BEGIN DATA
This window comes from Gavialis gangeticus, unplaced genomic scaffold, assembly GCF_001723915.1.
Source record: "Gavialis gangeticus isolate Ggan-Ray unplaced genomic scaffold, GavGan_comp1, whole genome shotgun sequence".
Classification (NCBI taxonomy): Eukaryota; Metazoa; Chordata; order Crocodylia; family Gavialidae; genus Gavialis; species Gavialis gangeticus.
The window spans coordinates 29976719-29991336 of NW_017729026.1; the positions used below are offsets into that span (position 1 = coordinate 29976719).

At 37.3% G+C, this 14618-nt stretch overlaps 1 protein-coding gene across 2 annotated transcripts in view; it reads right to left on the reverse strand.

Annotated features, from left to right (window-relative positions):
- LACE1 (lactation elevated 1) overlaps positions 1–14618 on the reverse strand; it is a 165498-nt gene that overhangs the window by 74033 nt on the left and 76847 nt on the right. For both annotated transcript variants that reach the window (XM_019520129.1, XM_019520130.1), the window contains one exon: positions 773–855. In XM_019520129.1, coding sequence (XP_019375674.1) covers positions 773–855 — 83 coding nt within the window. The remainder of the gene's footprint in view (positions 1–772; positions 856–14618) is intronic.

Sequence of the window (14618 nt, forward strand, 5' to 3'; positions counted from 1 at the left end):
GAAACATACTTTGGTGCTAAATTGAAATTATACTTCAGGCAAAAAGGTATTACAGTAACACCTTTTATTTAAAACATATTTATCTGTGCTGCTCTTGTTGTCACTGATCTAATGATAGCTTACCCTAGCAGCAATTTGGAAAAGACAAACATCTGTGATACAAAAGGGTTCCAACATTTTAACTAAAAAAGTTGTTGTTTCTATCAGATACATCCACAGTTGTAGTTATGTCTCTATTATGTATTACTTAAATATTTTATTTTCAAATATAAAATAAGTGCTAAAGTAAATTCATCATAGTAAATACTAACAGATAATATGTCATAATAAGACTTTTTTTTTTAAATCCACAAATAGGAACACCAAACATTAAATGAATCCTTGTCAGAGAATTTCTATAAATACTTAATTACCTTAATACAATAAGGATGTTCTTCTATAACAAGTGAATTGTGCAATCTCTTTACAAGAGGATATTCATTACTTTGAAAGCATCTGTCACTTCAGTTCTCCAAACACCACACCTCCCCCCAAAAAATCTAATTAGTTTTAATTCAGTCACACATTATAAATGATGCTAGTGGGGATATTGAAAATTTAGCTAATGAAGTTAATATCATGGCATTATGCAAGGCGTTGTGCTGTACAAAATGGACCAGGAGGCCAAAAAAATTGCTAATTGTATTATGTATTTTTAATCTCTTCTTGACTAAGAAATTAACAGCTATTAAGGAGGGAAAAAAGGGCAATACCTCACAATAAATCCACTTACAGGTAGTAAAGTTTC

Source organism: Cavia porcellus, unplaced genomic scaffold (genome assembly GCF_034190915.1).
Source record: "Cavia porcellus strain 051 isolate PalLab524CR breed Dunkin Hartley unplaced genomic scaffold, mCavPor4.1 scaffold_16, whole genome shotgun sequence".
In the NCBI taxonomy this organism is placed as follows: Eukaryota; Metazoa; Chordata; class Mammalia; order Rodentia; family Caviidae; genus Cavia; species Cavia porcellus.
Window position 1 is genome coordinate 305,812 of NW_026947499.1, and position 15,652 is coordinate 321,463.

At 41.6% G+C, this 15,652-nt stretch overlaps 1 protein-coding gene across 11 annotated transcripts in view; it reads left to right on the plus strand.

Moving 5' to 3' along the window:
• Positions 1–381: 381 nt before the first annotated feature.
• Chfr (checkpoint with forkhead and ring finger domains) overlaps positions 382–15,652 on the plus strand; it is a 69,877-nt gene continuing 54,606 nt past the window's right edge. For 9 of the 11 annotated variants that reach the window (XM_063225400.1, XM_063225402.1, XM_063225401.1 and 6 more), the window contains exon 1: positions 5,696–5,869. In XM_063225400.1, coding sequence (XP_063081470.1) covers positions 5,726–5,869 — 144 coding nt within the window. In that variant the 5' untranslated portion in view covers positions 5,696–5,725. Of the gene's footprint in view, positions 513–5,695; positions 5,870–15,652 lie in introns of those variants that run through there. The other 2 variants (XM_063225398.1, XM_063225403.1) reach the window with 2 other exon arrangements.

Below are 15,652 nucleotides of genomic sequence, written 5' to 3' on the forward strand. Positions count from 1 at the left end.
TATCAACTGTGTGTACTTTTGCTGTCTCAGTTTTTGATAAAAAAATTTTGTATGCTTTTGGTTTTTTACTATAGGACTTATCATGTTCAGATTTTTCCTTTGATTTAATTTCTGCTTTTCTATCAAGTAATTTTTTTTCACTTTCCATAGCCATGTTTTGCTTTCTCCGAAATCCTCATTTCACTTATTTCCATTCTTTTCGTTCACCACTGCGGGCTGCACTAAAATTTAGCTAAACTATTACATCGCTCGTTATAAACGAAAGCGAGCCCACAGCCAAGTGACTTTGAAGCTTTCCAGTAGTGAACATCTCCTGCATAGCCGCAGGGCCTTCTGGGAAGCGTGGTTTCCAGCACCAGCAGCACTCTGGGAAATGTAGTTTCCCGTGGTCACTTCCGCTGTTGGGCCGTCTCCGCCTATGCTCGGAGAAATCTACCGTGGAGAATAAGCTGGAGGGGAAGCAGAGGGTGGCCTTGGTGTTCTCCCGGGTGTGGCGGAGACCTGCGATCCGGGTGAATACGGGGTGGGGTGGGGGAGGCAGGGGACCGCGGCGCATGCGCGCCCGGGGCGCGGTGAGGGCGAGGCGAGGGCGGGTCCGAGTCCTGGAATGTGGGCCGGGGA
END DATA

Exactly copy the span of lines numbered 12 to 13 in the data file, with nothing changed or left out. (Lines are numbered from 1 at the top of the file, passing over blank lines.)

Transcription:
In the NCBI taxonomy this organism is placed as follows: Eukaryota; Metazoa; Chordata; class Mammalia; order Rodentia; family Caviidae; genus Cavia; species Cavia porcellus.
Window position 1 is genome coordinate 305,812 of NW_026947499.1, and position 15,652 is coordinate 321,463.